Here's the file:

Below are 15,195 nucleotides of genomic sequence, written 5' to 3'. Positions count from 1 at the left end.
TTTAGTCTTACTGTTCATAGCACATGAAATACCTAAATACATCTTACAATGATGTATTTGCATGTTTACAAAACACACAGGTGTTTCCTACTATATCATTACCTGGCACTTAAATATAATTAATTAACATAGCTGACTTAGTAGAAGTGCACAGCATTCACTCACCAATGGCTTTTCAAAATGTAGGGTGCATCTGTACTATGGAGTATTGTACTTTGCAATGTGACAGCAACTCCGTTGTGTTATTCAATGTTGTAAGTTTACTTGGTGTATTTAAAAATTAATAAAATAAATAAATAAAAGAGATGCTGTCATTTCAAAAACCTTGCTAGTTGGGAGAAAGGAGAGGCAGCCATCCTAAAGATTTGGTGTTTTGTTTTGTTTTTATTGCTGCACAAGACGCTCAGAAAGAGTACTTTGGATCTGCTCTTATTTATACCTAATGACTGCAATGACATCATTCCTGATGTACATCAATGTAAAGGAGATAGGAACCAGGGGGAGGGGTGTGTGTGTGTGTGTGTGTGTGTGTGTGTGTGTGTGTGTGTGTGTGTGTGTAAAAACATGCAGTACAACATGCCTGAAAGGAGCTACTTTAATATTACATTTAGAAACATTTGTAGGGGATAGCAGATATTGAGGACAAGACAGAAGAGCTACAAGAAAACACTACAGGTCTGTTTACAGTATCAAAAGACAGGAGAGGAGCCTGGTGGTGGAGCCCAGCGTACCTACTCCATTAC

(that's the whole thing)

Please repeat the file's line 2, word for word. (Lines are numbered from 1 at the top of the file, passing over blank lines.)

TTTAGTCTTACTGTTCATAGCACATGAAATACCTAAATACATCTTACAATGATGTATTTGCATGTTTACAAAACACACAGGTGTTTCCTACTATATCATTACCTGGCACTTAAATATAATTAATTAACATAGCTGACTTAGTAGAAGTGCACAGCATTCACTCACCAATGGCTTTTCAAAATGTAGGGTGCATCTGTACTATGGAGTATTGTACTTTGCAATGTGACAGCAACTCCGTTGTGTTATTCAATGTTGTAAGTTTACTTGGTGTATTTAAAAATTAATAAAATAAATAAATAAAAGAGATGCTGTCATTTCAAAAACCTTGCTAGTTGGGAGAAAGGAGAGGCAGCCATCCTAAAGATTTGGTGTTTTGTTTTGTTTTTATTGCTGCACAAGACGCTCAGAAAGAGTACTTTGGATCTGCTCTTATTTATACCTAATGACTGCAATGACATCATTCCTGATGTACATCAATGTAAAGGAGATAGGAACCAGGGGGAGGGGTGTGTGTGTGTGTGTGTGTGTGTGTGTGTGTGTGTGTGTGTGTGTGTGTGTAAAAACATGCAGTACAACATGCCTGAAAGGAGCTACTTTAATATTACATTTAGAAACATTTGTAGGGGATAGCAGATATTGAGGACAAGACAGAAGAGCTACAAGAAAACACTACAGGTCTGTTTACAGTATCAAAAGACAGGAGAGGAGCCTGGTGGTGGAGCCCAGCGTACCTACTCCATTAC